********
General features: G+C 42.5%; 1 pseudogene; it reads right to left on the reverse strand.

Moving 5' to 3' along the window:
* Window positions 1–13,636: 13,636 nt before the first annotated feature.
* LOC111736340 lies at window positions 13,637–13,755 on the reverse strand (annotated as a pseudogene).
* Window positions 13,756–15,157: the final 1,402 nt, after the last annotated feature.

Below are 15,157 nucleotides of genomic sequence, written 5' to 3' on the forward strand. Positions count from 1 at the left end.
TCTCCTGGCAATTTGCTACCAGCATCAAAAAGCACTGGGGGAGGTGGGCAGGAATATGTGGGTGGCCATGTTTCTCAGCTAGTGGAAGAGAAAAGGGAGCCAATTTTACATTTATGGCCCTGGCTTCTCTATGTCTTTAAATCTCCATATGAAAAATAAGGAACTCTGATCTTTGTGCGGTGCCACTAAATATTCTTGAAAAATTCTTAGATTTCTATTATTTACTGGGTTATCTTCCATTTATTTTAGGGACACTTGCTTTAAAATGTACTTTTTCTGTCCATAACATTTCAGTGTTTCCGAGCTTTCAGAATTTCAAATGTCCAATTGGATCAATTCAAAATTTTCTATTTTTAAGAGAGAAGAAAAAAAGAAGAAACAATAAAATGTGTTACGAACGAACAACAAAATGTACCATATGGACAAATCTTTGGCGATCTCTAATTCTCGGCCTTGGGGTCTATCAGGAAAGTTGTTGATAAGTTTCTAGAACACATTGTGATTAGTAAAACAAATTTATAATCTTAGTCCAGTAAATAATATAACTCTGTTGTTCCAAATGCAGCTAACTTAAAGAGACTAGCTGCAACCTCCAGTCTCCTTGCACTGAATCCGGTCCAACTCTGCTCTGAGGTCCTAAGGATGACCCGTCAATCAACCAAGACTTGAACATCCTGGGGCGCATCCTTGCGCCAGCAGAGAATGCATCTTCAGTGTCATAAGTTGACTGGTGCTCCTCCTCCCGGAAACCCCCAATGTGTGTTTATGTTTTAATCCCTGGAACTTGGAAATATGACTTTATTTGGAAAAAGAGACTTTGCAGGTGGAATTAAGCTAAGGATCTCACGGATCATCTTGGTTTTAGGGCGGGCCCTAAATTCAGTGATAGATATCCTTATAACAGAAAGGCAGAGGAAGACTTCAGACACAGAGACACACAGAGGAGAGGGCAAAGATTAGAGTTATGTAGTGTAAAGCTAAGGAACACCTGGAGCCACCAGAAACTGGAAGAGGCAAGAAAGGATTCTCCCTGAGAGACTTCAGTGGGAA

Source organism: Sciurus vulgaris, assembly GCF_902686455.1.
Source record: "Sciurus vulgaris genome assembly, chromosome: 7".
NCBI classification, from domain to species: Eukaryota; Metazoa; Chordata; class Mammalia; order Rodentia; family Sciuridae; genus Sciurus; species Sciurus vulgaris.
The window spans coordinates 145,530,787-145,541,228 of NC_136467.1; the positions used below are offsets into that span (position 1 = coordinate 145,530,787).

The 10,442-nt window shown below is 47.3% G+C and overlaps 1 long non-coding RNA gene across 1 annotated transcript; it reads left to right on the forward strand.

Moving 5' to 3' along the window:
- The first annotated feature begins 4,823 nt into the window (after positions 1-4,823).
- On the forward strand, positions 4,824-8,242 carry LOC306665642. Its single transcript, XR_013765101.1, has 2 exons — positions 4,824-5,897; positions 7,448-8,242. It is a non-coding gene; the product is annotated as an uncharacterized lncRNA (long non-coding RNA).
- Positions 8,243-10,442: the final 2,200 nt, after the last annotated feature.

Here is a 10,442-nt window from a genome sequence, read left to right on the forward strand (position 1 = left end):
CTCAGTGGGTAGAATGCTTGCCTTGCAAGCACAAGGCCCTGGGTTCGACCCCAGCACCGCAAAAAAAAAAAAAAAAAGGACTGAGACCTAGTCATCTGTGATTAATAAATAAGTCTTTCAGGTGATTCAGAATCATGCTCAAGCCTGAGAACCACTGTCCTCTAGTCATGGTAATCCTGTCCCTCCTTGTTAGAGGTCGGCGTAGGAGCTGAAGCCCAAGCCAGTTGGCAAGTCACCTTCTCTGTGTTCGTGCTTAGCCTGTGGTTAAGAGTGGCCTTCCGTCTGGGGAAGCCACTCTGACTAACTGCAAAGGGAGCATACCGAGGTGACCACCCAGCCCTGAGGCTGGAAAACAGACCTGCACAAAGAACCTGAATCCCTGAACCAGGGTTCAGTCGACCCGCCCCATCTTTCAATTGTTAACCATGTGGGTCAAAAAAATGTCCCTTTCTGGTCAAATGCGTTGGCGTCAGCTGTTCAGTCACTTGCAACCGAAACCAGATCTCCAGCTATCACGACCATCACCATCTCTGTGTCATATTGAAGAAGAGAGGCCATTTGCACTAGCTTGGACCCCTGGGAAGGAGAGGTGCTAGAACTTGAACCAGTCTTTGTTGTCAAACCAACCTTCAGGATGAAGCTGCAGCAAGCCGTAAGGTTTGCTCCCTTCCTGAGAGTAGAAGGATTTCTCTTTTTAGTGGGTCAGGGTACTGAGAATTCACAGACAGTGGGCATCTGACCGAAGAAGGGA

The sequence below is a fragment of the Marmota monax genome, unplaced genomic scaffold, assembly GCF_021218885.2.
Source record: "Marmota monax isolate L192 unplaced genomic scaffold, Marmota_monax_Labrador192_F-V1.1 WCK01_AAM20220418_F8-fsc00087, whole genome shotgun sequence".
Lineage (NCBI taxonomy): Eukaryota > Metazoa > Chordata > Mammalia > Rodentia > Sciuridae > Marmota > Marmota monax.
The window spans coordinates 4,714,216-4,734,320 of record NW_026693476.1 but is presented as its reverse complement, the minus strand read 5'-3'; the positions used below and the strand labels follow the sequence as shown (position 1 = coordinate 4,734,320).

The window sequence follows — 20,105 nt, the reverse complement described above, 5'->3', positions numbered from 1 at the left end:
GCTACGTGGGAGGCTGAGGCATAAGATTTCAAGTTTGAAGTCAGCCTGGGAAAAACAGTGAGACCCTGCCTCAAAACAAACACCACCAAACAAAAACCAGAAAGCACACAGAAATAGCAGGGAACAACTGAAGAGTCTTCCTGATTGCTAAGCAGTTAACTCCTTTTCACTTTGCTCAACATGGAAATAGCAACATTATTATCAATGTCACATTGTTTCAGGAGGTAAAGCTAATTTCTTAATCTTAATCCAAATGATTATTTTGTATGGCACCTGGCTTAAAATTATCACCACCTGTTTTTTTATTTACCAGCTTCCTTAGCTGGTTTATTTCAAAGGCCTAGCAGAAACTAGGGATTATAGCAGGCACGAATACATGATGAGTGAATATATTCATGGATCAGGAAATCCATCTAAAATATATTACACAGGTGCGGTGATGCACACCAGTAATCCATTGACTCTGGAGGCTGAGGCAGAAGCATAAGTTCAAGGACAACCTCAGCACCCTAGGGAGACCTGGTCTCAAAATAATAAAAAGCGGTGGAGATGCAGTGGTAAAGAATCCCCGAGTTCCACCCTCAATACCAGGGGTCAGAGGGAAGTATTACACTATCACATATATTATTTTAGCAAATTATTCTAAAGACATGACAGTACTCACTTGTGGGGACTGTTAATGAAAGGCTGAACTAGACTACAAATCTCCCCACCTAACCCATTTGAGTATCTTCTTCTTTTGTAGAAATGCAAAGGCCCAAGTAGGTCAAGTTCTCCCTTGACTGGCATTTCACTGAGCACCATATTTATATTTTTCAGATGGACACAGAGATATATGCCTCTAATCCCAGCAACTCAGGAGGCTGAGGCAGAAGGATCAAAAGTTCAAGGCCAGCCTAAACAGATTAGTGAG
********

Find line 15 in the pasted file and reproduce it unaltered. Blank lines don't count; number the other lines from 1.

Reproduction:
- On the forward strand, positions 4,824-8,242 carry LOC306665642. Its single transcript, XR_013765101.1, has 2 exons — positions 4,824-5,897; positions 7,448-8,242. It is a non-coding gene; the product is annotated as an uncharacterized lncRNA (long non-coding RNA).